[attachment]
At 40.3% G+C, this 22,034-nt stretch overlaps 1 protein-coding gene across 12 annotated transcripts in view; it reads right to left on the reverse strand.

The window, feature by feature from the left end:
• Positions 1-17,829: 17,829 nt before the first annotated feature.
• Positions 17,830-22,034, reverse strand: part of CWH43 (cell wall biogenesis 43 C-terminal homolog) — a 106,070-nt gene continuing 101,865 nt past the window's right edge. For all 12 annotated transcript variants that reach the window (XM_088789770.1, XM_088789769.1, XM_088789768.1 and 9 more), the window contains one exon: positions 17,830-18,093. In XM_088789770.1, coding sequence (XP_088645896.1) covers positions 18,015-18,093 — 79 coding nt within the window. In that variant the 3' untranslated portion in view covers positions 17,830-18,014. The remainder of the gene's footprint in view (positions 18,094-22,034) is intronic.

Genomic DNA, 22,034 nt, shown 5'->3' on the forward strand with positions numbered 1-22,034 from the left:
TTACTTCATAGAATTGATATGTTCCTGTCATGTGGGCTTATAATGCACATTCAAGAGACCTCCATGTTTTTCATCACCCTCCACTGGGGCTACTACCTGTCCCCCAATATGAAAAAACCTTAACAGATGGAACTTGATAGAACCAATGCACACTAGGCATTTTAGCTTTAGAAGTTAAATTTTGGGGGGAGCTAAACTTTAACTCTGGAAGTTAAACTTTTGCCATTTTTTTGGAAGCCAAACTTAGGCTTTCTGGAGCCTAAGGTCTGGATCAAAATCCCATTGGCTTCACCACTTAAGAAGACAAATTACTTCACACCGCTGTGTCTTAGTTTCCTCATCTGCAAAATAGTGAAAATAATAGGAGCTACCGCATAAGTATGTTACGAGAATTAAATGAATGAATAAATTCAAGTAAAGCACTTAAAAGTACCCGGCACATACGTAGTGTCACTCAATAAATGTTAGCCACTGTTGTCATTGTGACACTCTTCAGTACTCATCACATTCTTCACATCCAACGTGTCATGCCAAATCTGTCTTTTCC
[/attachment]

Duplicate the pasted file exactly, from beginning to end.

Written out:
At 40.3% G+C, this 22,034-nt stretch overlaps 1 protein-coding gene across 12 annotated transcripts in view; it reads right to left on the reverse strand.

The window, feature by feature from the left end:
• Positions 1-17,829: 17,829 nt before the first annotated feature.
• Positions 17,830-22,034, reverse strand: part of CWH43 (cell wall biogenesis 43 C-terminal homolog) — a 106,070-nt gene continuing 101,865 nt past the window's right edge. For all 12 annotated transcript variants that reach the window (XM_088789770.1, XM_088789769.1, XM_088789768.1 and 9 more), the window contains one exon: positions 17,830-18,093. In XM_088789770.1, coding sequence (XP_088645896.1) covers positions 18,015-18,093 — 79 coding nt within the window. In that variant the 3' untranslated portion in view covers positions 17,830-18,014. The remainder of the gene's footprint in view (positions 18,094-22,034) is intronic.

Genomic DNA, 22,034 nt, shown 5'->3' on the forward strand with positions numbered 1-22,034 from the left:
TTACTTCATAGAATTGATATGTTCCTGTCATGTGGGCTTATAATGCACATTCAAGAGACCTCCATGTTTTTCATCACCCTCCACTGGGGCTACTACCTGTCCCCCAATATGAAAAAACCTTAACAGATGGAACTTGATAGAACCAATGCACACTAGGCATTTTAGCTTTAGAAGTTAAATTTTGGGGGGAGCTAAACTTTAACTCTGGAAGTTAAACTTTTGCCATTTTTTTGGAAGCCAAACTTAGGCTTTCTGGAGCCTAAGGTCTGGATCAAAATCCCATTGGCTTCACCACTTAAGAAGACAAATTACTTCACACCGCTGTGTCTTAGTTTCCTCATCTGCAAAATAGTGAAAATAATAGGAGCTACCGCATAAGTATGTTACGAGAATTAAATGAATGAATAAATTCAAGTAAAGCACTTAAAAGTACCCGGCACATACGTAGTGTCACTCAATAAATGTTAGCCACTGTTGTCATTGTGACACTCTTCAGTACTCATCACATTCTTCACATCCAACGTGTCATGCCAAATCTGTCTTTTCC